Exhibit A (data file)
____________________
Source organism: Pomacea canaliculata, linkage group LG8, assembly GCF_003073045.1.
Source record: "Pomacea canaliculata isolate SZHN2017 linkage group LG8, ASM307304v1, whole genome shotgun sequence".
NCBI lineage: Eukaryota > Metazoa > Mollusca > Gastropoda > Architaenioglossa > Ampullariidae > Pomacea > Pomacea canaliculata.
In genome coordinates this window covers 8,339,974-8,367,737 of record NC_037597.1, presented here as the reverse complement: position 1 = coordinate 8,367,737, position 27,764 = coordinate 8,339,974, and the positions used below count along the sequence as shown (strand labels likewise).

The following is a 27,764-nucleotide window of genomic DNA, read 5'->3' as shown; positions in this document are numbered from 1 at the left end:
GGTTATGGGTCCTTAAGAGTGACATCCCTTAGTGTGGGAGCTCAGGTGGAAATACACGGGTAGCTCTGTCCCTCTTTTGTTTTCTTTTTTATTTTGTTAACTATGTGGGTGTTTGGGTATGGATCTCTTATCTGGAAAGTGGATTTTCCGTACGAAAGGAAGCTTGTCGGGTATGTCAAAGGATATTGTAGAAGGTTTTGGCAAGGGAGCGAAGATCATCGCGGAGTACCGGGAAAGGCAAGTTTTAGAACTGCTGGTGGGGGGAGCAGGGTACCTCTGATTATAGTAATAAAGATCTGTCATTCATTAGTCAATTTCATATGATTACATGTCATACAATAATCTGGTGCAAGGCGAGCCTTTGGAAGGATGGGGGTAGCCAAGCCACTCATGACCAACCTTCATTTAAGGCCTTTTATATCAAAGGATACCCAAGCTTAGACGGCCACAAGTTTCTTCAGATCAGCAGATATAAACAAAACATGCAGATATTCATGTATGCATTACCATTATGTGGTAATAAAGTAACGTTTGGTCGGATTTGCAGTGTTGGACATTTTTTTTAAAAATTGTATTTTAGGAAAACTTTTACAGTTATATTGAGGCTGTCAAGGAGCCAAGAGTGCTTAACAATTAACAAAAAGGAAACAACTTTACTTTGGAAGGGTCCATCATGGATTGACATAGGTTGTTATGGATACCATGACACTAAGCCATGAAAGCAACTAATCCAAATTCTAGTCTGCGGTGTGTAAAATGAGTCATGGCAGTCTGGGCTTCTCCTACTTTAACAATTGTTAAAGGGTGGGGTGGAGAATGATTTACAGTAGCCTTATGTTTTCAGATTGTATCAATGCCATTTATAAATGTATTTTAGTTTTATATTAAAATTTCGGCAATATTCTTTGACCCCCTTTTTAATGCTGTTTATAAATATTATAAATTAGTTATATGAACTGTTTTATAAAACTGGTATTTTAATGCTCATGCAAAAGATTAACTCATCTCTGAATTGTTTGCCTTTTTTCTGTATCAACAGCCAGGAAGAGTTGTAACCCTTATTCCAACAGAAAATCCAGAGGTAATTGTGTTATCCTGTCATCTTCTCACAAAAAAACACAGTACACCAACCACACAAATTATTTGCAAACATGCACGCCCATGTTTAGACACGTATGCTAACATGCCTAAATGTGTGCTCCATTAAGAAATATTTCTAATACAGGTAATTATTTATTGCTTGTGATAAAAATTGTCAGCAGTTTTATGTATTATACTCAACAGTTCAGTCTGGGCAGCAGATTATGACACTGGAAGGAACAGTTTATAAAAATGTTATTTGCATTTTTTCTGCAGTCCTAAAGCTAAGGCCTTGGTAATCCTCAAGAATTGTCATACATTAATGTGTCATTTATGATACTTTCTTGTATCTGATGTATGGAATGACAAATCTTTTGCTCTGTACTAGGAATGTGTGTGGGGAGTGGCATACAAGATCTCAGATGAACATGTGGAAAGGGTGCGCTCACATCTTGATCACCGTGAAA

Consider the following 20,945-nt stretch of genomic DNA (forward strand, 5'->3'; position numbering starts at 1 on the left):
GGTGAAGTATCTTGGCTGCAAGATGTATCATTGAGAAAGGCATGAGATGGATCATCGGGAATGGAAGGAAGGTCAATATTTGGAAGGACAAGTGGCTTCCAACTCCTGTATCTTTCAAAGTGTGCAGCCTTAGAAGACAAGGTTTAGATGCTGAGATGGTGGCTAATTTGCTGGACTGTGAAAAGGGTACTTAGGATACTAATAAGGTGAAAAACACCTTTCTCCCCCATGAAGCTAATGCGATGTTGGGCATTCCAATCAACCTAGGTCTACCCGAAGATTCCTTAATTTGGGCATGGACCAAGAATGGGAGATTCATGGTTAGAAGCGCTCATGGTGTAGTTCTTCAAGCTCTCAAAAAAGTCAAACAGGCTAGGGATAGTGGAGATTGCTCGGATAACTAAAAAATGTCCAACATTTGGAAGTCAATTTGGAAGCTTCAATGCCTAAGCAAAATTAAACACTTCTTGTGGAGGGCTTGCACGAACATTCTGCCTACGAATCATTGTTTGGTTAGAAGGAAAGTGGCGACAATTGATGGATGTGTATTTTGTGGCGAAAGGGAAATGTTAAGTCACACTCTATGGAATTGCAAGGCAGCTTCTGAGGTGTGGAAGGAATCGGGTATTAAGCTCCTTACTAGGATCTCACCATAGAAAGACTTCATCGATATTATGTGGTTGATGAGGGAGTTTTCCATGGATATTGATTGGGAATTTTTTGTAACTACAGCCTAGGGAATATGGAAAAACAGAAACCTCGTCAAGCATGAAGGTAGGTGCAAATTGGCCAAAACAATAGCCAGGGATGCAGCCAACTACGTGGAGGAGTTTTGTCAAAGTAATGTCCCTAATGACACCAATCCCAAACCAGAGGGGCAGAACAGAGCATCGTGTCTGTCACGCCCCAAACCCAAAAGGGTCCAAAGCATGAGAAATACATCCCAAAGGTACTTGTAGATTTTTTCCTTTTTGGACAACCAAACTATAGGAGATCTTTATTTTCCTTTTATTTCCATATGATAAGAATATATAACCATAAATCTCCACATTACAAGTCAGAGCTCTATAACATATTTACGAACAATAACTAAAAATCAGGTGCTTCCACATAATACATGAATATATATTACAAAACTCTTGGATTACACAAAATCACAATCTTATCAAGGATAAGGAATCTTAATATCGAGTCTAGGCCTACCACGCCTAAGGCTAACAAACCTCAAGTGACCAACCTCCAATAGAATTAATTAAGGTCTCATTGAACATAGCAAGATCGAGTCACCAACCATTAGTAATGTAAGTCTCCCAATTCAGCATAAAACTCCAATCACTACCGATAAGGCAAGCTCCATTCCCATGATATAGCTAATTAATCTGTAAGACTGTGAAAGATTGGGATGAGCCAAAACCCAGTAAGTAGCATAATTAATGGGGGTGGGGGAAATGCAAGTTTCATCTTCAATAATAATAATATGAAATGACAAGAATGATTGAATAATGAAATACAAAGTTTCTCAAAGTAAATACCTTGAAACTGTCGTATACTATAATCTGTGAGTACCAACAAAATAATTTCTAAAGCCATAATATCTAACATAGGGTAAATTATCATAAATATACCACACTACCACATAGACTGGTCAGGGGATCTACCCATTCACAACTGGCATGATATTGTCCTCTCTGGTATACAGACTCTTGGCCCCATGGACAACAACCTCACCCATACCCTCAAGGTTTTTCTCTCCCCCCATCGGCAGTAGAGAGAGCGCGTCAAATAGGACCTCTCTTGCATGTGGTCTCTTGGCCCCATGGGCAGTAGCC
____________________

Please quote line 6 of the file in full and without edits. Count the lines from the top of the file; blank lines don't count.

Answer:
GGTTATGGGTCCTTAAGAGTGACATCCCTTAGTGTGGGAGCTCAGGTGGAAATACACGGGTAGCTCTGTCCCTCTTTTGTTTTCTTTTTTATTTTGTTAACTATGTGGGTGTTTGGGTATGGATCTCTTATCTGGAAAGTGGATTTTCCGTACGAAAGGAAGCTTGTCGGGTATGTCAAAGGATATTGTAGAAGGTTTTGGCAAGGGAGCGAAGATCATCGCGGAGTACCGGGAAAGGCAAGTTTTAGAACTGCTGGTGGGGGGAGCAGGGTACCTCTGATTATAGTAATAAAGATCTGTCATTCATTAGTCAATTTCATATGATTACATGTCATACAATAATCTGGTGCAAGGCGAGCCTTTGGAAGGATGGGGGTAGCCAAGCCACTCATGACCAACCTTCATTTAAGGCCTTTTATATCAAAGGATACCCAAGCTTAGACGGCCACAAGTTTCTTCAGATCAGCAGATATAAACAAAACATGCAGATATTCATGTATGCATTACCATTATGTGGTAATAAAGTAACGTTTGGTCGGATTTGCAGTGTTGGACATTTTTTTTAAAAATTGTATTTTAGGAAAACTTTTACAGTTATATTGAGGCTGTCAAGGAGCCAAGAGTGCTTAACAATTAACAAAAAGGAAACAACTTTACTTTGGAAGGGTCCATCATGGATTGACATAGGTTGTTATGGATACCATGACACTAAGCCATGAAAGCAACTAATCCAAATTCTAGTCTGCGGTGTGTAAAATGAGTCATGGCAGTCTGGGCTTCTCCTACTTTAACAATTGTTAAAGGGTGGGGTGGAGAATGATTTACAGTAGCCTTATGTTTTCAGATTGTATCAATGCCATTTATAAATGTATTTTAGTTTTATATTAAAATTTCGGCAATATTCTTTGACCCCCTTTTTAATGCTGTTTATAAATATTATAAATTAGTTATATGAACTGTTTTATAAAACTGGTATTTTAATGCTCATGCAAAAGATTAACTCATCTCTGAATTGTTTGCCTTTTTTCTGTATCAACAGCCAGGAAGAGTTGTAACCCTTATTCCAACAGAAAATCCAGAGGTAATTGTGTTATCCTGTCATCTTCTCACAAAAAAACACAGTACACCAACCACACAAATTATTTGCAAACATGCACGCCCATGTTTAGACACGTATGCTAACATGCCTAAATGTGTGCTCCATTAAGAAATATTTCTAATACAGGTAATTATTTATTGCTTGTGATAAAAATTGTCAGCAGTTTTATGTATTATACTCAACAGTTCAGTCTGGGCAGCAGATTATGACACTGGAAGGAACAGTTTATAAAAATGTTATTTGCATTTTTTCTGCAGTCCTAAAGCTAAGGCCTTGGTAATCCTCAAGAATTGTCATACATTAATGTGTCATTTATGATACTTTCTTGTATCTGATGTATGGAATGACAAATCTTTTGCTCTGTACTAGGAATGTGTGTGGGGAGTGGCATACAAGATCTCAGATGAACATGTGGAAAGGGTGCGCTCACATCTTGATCACCGTGAAA